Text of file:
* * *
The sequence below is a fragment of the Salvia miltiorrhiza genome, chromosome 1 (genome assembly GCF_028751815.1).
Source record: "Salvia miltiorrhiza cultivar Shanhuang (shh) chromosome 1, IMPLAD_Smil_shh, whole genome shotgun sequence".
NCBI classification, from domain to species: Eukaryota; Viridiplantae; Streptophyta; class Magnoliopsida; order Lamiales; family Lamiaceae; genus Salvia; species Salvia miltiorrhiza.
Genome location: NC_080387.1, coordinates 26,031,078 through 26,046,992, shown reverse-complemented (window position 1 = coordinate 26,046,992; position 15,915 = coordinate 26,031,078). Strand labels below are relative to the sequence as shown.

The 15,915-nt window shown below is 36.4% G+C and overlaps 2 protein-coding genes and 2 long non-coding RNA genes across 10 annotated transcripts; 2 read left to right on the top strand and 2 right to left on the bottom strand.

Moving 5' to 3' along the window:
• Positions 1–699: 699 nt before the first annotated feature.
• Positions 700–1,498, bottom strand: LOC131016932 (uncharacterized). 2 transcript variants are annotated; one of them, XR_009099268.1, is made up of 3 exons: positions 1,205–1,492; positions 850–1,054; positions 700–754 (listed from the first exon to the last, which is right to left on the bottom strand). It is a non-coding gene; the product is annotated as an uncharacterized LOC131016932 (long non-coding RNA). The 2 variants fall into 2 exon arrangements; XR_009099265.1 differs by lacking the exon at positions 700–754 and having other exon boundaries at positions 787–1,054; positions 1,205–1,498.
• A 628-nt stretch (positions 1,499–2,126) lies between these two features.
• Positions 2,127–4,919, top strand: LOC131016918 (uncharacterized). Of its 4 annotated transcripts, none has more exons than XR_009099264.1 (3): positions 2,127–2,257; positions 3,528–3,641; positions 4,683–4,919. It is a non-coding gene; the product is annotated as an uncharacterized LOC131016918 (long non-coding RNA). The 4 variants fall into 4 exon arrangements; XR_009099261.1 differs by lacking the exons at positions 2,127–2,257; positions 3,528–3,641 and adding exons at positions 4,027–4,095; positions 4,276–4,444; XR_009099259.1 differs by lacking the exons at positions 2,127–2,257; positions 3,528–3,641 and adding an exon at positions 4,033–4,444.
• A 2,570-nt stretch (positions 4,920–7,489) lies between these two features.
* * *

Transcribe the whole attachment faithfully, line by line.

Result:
The sequence below is a fragment of the Salvia miltiorrhiza genome, chromosome 1 (genome assembly GCF_028751815.1).
Source record: "Salvia miltiorrhiza cultivar Shanhuang (shh) chromosome 1, IMPLAD_Smil_shh, whole genome shotgun sequence".
NCBI classification, from domain to species: Eukaryota; Viridiplantae; Streptophyta; class Magnoliopsida; order Lamiales; family Lamiaceae; genus Salvia; species Salvia miltiorrhiza.
Genome location: NC_080387.1, coordinates 26,031,078 through 26,046,992, shown reverse-complemented (window position 1 = coordinate 26,046,992; position 15,915 = coordinate 26,031,078). Strand labels below are relative to the sequence as shown.

The 15,915-nt window shown below is 36.4% G+C and overlaps 2 protein-coding genes and 2 long non-coding RNA genes across 10 annotated transcripts; 2 read left to right on the top strand and 2 right to left on the bottom strand.

Moving 5' to 3' along the window:
• Positions 1–699: 699 nt before the first annotated feature.
• Positions 700–1,498, bottom strand: LOC131016932 (uncharacterized). 2 transcript variants are annotated; one of them, XR_009099268.1, is made up of 3 exons: positions 1,205–1,492; positions 850–1,054; positions 700–754 (listed from the first exon to the last, which is right to left on the bottom strand). It is a non-coding gene; the product is annotated as an uncharacterized LOC131016932 (long non-coding RNA). The 2 variants fall into 2 exon arrangements; XR_009099265.1 differs by lacking the exon at positions 700–754 and having other exon boundaries at positions 787–1,054; positions 1,205–1,498.
• A 628-nt stretch (positions 1,499–2,126) lies between these two features.
• Positions 2,127–4,919, top strand: LOC131016918 (uncharacterized). Of its 4 annotated transcripts, none has more exons than XR_009099264.1 (3): positions 2,127–2,257; positions 3,528–3,641; positions 4,683–4,919. It is a non-coding gene; the product is annotated as an uncharacterized LOC131016918 (long non-coding RNA). The 4 variants fall into 4 exon arrangements; XR_009099261.1 differs by lacking the exons at positions 2,127–2,257; positions 3,528–3,641 and adding exons at positions 4,027–4,095; positions 4,276–4,444; XR_009099259.1 differs by lacking the exons at positions 2,127–2,257; positions 3,528–3,641 and adding an exon at positions 4,033–4,444.
• A 2,570-nt stretch (positions 4,920–7,489) lies between these two features.